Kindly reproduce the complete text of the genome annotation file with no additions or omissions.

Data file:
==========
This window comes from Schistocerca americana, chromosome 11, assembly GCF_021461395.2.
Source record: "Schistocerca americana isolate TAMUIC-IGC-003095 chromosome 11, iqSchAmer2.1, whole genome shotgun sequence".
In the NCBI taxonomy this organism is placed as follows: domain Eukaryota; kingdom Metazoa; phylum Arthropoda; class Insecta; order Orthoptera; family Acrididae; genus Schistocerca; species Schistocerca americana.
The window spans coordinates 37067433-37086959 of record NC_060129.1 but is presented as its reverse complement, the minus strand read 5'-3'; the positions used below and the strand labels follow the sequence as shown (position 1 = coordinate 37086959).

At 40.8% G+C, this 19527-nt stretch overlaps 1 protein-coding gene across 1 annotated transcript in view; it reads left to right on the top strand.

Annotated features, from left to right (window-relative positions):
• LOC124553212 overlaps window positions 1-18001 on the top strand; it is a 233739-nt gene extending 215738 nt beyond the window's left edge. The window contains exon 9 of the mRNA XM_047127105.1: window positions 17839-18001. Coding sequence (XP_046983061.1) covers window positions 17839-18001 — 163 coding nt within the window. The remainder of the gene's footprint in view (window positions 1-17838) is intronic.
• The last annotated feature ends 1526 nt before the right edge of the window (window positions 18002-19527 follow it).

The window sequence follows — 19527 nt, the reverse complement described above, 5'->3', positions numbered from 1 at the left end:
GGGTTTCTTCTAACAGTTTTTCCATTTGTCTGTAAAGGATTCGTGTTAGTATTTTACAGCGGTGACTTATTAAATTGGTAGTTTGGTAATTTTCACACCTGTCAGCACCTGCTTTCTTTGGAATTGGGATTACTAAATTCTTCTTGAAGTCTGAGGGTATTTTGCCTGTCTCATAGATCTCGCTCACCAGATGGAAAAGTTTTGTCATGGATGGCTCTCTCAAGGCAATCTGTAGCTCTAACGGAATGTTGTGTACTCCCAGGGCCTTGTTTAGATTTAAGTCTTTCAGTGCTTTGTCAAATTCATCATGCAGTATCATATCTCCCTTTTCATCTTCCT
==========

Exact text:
This window comes from Schistocerca americana, chromosome 11, assembly GCF_021461395.2.
Source record: "Schistocerca americana isolate TAMUIC-IGC-003095 chromosome 11, iqSchAmer2.1, whole genome shotgun sequence".
In the NCBI taxonomy this organism is placed as follows: domain Eukaryota; kingdom Metazoa; phylum Arthropoda; class Insecta; order Orthoptera; family Acrididae; genus Schistocerca; species Schistocerca americana.
The window spans coordinates 37067433-37086959 of record NC_060129.1 but is presented as its reverse complement, the minus strand read 5'-3'; the positions used below and the strand labels follow the sequence as shown (position 1 = coordinate 37086959).

At 40.8% G+C, this 19527-nt stretch overlaps 1 protein-coding gene across 1 annotated transcript in view; it reads left to right on the top strand.

Annotated features, from left to right (window-relative positions):
• LOC124553212 overlaps window positions 1-18001 on the top strand; it is a 233739-nt gene extending 215738 nt beyond the window's left edge. The window contains exon 9 of the mRNA XM_047127105.1: window positions 17839-18001. Coding sequence (XP_046983061.1) covers window positions 17839-18001 — 163 coding nt within the window. The remainder of the gene's footprint in view (window positions 1-17838) is intronic.
• The last annotated feature ends 1526 nt before the right edge of the window (window positions 18002-19527 follow it).

The window sequence follows — 19527 nt, the reverse complement described above, 5'->3', positions numbered from 1 at the left end:
GGGTTTCTTCTAACAGTTTTTCCATTTGTCTGTAAAGGATTCGTGTTAGTATTTTACAGCGGTGACTTATTAAATTGGTAGTTTGGTAATTTTCACACCTGTCAGCACCTGCTTTCTTTGGAATTGGGATTACTAAATTCTTCTTGAAGTCTGAGGGTATTTTGCCTGTCTCATAGATCTCGCTCACCAGATGGAAAAGTTTTGTCATGGATGGCTCTCTCAAGGCAATCTGTAGCTCTAACGGAATGTTGTGTACTCCCAGGGCCTTGTTTAGATTTAAGTCTTTCAGTGCTTTGTCAAATTCATCATGCAGTATCATATCTCCCTTTTCATCTTCCT